The Man Who Was Leo Bruce

A post today by Kate Jackson, who blogs at crossexaminigcrime, got my attention about an author, whose existence was practically unknown to me, and I decided to research more about him. Maybe my findings might be of some interest to readers of this blog.

The Man Who Was Leo Bruce, (Rupert Croft-Cooke, 1903-1979) by Curt Evans

Leo Bruce is a pseudonym for Rupert Croft-Cooke (1903-1979). Under this name, Bruce wrote several mystery novels. He created two series, one featuring Sergeant Beef, a British police officer, and a second in which Carolus Deene, senior history master at the fictional Queen’s School, Newminster, is an amateur detective. Croft-Cooke also wrote a large number of books, plays, short stories, and other work under his own name.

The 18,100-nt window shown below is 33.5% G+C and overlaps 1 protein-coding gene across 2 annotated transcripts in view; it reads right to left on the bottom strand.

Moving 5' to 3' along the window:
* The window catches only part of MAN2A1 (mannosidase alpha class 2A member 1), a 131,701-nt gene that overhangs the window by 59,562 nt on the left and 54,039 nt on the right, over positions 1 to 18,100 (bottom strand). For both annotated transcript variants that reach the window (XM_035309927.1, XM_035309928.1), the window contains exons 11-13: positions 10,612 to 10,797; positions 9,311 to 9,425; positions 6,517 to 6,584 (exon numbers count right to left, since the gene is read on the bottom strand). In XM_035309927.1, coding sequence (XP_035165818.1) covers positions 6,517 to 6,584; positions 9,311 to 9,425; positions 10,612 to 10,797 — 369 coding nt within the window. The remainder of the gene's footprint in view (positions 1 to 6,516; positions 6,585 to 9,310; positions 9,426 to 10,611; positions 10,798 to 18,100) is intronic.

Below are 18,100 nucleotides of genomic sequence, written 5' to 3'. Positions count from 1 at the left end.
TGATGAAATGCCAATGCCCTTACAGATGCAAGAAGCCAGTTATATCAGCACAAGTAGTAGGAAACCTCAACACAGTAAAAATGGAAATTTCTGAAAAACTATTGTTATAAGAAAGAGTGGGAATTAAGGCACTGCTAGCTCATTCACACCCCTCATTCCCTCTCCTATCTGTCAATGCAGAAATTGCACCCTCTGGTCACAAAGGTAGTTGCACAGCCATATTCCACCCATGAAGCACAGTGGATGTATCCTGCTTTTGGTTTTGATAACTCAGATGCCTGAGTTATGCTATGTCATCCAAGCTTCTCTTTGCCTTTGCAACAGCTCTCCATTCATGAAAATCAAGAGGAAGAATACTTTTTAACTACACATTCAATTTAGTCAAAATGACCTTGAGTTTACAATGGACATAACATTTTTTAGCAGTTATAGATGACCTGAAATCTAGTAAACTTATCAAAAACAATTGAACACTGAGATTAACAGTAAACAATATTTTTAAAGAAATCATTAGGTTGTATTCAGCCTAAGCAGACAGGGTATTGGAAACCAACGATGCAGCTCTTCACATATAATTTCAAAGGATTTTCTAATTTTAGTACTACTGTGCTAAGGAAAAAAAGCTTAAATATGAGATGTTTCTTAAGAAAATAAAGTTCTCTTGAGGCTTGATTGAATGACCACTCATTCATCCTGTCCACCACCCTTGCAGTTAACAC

Sergeant Beef Series:

  • Case for Three Detectives (1936)
  • Case Without a Corpse (1937)
  • Case With Four Clowns (1939)
  • Case With No Conclusion (1939)
  • Case With Ropes and Rings (1940)
  • Case For Sergeant Beef (1947)
  • Neck and Neck (1951)
  • Cold Blood (1952)

Carolus Deene Series:

  • At Death’s Door (1955)
  • Dead for a Ducat (1956)
  • Death of a Cold (1956)
  • Dead Man’s Shoes (1958)
  • A Louse for the Hangman (1958)
  • Our Jubilee Is Death (1959)
  • Furious Old Women (1960)
  • Jack on the Gallows Tree (1960)
  • Die All, Die Merrily (1961)
  • A Bone and a Hank of Hair (1961)
  • Nothing Like Blood (1962)
  • Such Is Death (1963)
  • Death in Albert Park (1964)
  • Death at Hallows End (1965)
  • Death on the Black Sands (1966)
  • Death of a Commuter (1967)
  • Death at St. Asprey’s School (1967)
  • Death on Romney Marsh (1968)
  • Death with Blue Ribbon (1969)
  • Death on Allhallowe’en (1970)
  • Death by the Lake (1971)
  • Death in the Middle Watch (1974)